Financial Planning Tips Applied to a Megabit-per-Nanosecond Economy

The mantra “MAKE MONEY!”central in our minds and nightmares; motivating millions to do work they don’t necessarily love, burning a candle at midnight and rising before dawn.

We pinch pennies, shed blood, sweat and tears, but all the penny-pinching is for naught if there aren’t enough pennies in the pot.

In his article of 13 February 1971, “FINANCIAL PLANNING TIPS,” L. Ron Hubbard wrote:

“The essence of getting money is making money in the first place.

“Financial Planning is the second step of what do we do with the money we make. It will never solve neglecting to make it. You always have trouble with money if you don’t make any.”

The Internet and its accelerated channels offer limitless opportunities for opening revenue streams, cost accounting and increasing efficiency.

One vital point to know is that, more and more, we’re in the “gig economy”—where millions freelance from home or work on assignment in a myriad of fields.

Estimates are that by 2020, more than 40 percent of the American workforce, roughly 60 million people, will operate as independent contractors.1

This means that each person must “be a business” and take on the responsibilities of expansion. One had better understand the basics of making income and financial planning.

To help people in business, Mr. Hubbard provided these essential financial planning tips:




He also noted two more issues that will impede progress if not dealt with intelligently and forcefully:



One can take these basics and apply them to the ever-widening sphere of modern commerce. Taking a cue from their tech startup counterparts, brick-and-mortar and hybrid online/physical companies are pioneering new business models and disrupting “members only” monopolies in arenas such as eyewear and apparel.

Call it market disruption through innovation, these companies are organized for high productivity, intelligent allocation of funds, utilization of social media to discover what people need and want, and swift delivery with flair.

Warby Parker is a quality eyeglass brand that sells online. The company’s founders did extensive market research, looking into why prices for glasses were so high and customer service lacking. What is not generally known is that one massive corporation owns a number of eyewear chains and brands (LensCrafters, Sunglass Hut, Ray-Ban, Oakley and many more), plus holds contracts with high-fashion brands like Chanel, Prada and Armani.

Warby Parker decided it was time to build a new brand. By going directly to consumers, building an online store that works, and producing a superior product, they could provide people all over the world with stylish, functional and affordable eyeglasses.

Their online store launched in 2010 with $120,000 seed money and built from there. With a keen sense of integrity, they’ve done $100 million annually, while donating a pair of eyeglasses to a nonprofit for every pair they sell. They have an array of celebrity fans and have opened forty-four brick-and-mortar stores around the US and Canada.2, 3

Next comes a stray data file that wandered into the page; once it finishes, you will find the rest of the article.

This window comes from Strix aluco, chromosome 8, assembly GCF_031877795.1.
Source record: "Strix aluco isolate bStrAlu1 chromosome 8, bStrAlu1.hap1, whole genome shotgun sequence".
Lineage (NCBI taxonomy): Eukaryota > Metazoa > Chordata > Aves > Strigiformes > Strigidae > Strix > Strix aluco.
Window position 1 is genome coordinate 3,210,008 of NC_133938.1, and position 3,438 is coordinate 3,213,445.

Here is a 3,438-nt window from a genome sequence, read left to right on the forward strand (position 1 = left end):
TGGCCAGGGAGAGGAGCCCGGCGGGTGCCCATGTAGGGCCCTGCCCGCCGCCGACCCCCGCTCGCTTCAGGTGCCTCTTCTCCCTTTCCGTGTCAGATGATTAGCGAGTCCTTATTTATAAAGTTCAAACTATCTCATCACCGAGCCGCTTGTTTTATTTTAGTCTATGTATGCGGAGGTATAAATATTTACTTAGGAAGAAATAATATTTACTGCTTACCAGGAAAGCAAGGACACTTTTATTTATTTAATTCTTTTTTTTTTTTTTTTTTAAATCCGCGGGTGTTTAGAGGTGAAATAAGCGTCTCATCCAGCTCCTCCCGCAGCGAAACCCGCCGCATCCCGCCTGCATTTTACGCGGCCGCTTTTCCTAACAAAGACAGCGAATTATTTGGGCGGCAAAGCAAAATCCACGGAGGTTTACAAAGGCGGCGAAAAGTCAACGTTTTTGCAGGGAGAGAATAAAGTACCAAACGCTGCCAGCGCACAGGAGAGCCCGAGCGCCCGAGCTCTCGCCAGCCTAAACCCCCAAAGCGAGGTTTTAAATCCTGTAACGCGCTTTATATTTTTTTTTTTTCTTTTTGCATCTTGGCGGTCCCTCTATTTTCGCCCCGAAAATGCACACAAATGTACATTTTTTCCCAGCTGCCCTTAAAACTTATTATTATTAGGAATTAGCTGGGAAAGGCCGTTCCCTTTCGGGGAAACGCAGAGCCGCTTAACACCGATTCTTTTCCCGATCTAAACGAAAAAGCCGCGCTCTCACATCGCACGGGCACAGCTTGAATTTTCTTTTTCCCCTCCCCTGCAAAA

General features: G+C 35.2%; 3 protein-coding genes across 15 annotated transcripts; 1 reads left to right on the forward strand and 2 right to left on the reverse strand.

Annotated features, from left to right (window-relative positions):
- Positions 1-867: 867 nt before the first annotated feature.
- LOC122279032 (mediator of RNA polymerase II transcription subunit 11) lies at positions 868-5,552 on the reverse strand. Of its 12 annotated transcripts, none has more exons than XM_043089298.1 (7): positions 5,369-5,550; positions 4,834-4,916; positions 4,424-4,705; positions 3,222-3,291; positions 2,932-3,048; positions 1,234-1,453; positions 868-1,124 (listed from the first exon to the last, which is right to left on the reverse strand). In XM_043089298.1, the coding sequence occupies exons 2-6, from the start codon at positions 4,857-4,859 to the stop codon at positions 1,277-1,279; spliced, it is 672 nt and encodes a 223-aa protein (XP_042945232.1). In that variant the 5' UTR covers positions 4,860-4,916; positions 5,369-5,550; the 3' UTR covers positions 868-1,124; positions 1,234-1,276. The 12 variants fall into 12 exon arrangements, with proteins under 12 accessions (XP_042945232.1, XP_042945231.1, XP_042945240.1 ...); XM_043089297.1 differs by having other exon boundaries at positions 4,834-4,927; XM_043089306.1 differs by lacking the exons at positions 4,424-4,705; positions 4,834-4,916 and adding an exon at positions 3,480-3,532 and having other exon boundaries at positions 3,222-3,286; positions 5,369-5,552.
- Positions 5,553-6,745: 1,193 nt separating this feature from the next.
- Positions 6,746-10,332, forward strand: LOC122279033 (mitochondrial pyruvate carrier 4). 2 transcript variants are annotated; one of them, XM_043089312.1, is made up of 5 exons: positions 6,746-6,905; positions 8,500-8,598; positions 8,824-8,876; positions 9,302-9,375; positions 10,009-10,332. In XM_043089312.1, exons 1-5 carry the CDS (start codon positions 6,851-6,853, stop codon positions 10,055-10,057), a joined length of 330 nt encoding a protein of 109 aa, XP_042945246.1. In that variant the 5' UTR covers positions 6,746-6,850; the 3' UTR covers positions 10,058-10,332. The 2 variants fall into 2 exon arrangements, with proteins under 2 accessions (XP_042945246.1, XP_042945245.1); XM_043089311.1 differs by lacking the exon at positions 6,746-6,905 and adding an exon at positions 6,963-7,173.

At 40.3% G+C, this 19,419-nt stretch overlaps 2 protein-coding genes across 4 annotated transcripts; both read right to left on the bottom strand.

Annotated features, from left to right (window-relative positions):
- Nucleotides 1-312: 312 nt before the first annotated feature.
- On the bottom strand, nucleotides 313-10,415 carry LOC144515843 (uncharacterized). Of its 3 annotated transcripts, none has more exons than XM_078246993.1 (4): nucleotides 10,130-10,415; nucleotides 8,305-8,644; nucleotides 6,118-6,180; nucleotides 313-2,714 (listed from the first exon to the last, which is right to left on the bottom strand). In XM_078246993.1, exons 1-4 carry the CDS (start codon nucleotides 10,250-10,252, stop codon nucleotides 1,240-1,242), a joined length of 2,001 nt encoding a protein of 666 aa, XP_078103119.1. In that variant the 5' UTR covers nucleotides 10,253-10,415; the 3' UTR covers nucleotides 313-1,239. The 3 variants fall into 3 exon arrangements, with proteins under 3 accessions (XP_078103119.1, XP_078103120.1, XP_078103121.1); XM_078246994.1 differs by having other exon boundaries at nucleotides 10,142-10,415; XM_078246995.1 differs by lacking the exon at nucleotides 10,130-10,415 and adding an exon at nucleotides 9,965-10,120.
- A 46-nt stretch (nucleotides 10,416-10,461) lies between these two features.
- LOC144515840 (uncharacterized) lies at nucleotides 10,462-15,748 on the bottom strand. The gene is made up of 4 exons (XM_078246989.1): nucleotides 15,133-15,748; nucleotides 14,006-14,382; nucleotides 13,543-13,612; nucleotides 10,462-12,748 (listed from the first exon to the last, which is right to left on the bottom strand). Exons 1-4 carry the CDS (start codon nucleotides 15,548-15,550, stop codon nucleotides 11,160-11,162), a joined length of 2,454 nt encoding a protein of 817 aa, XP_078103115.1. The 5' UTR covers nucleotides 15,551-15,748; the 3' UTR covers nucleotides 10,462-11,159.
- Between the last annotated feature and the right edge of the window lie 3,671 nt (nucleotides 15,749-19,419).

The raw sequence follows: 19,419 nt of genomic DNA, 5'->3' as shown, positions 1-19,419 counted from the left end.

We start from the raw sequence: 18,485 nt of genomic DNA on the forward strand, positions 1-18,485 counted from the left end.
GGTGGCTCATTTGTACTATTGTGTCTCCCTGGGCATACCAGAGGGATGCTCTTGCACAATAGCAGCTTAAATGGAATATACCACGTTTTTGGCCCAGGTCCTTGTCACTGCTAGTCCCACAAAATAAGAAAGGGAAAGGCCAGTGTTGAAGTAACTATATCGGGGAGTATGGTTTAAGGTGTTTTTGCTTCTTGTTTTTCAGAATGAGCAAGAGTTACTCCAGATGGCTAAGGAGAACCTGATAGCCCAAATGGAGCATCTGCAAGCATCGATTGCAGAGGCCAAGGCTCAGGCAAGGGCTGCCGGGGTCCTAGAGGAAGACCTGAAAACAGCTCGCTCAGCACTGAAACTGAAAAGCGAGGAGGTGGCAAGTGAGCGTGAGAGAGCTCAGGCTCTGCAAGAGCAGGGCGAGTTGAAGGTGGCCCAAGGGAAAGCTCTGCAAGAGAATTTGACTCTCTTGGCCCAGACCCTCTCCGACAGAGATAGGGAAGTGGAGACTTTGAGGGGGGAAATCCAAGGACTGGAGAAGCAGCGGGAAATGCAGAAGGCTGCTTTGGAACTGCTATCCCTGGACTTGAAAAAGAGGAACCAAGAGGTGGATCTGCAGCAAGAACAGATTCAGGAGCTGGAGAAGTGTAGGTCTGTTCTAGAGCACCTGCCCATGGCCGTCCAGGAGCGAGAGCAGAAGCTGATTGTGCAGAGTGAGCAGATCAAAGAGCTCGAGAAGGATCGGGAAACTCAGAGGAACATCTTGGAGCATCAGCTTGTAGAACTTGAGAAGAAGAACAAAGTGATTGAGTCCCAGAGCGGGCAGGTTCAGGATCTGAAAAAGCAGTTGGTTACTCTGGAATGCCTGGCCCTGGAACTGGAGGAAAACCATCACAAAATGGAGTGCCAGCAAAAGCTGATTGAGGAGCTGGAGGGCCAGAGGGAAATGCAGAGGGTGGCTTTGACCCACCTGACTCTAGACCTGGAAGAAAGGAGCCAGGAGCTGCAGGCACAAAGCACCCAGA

A mom in Lexington, North Carolina, started a children’s clothing company called Lolly Wolly Doodle in 2008 with little more than a few boxes of clothing and a Facebook page. When everything she posted sold out immediately, she realized she was onto something with a fast-paced business model that constantly puts new items up for sale.

Entering the mercurial world of apparel, Lolly Wolly Doodle became (by all accounts) the number one brand on Facebook. By listening to their customers, who are mostly mothers, their Lexington factory produces customized orders in small batches. They’ve amassed over 1.4 million Facebook followers, sales in the tens of millions and more than 250 employees.4, 5

With know-how, determination and ingenuity, prosperity is fully attainable no matter the economic or political climate, as Mr. Hubbard described:

“The future of any activity depends upon these five factors above. It is an economic world in which we live, regardless of ‘isms’ like capitalism or communism or socialism.

“If you have these five things cared for, you can do Financial Planning quite merrily.”

We live in an era of velocity, where playing fields are democratized, where megabits per second are feverishly and exponentially accelerated, where data and money stream to outer space and back in nanoseconds.

Stories keep breaking about entrepreneurs revitalizing markets with a new business model, discovering people’s needs and wants and producing these at a fraction of the cost, with quadruple the quality and a hundred times the efficiency.

Like time and space, the possibilities are endless.

*Pack: a collection of written material, including such items as policies for the company, assembled in a pack.


  1. Schrader, Brendon. “Here’s Why the Freelancer Economy Is on the Rise.” Fast Company, 10 Aug. 2015. Web. 16 Jan. 2017.
  2. “Warby Parker’s Neil Blumenthal: How We Turned $120,000 into a Billion-Dollar Eyeglass Brand.” Inc., 7 Apr. 2016. Web. 16 Jan. 2017.
  3. “Warby Parker Sees the Future of Retail.” Fast Company, 17 Feb. 2015. Web. 16 Jan. 2017.
  4. Krasny, Jill. “The Most Innovative Business Models of the 2014 Inc. 5000.” Inc., 20 Aug. 2014. Web. 16 Jan. 2017.
  5. Foster, Tom. “The Startup That Conquered Facebook Sales.” Inc., 20 May 2014. Web. 16 Jan. 2017.


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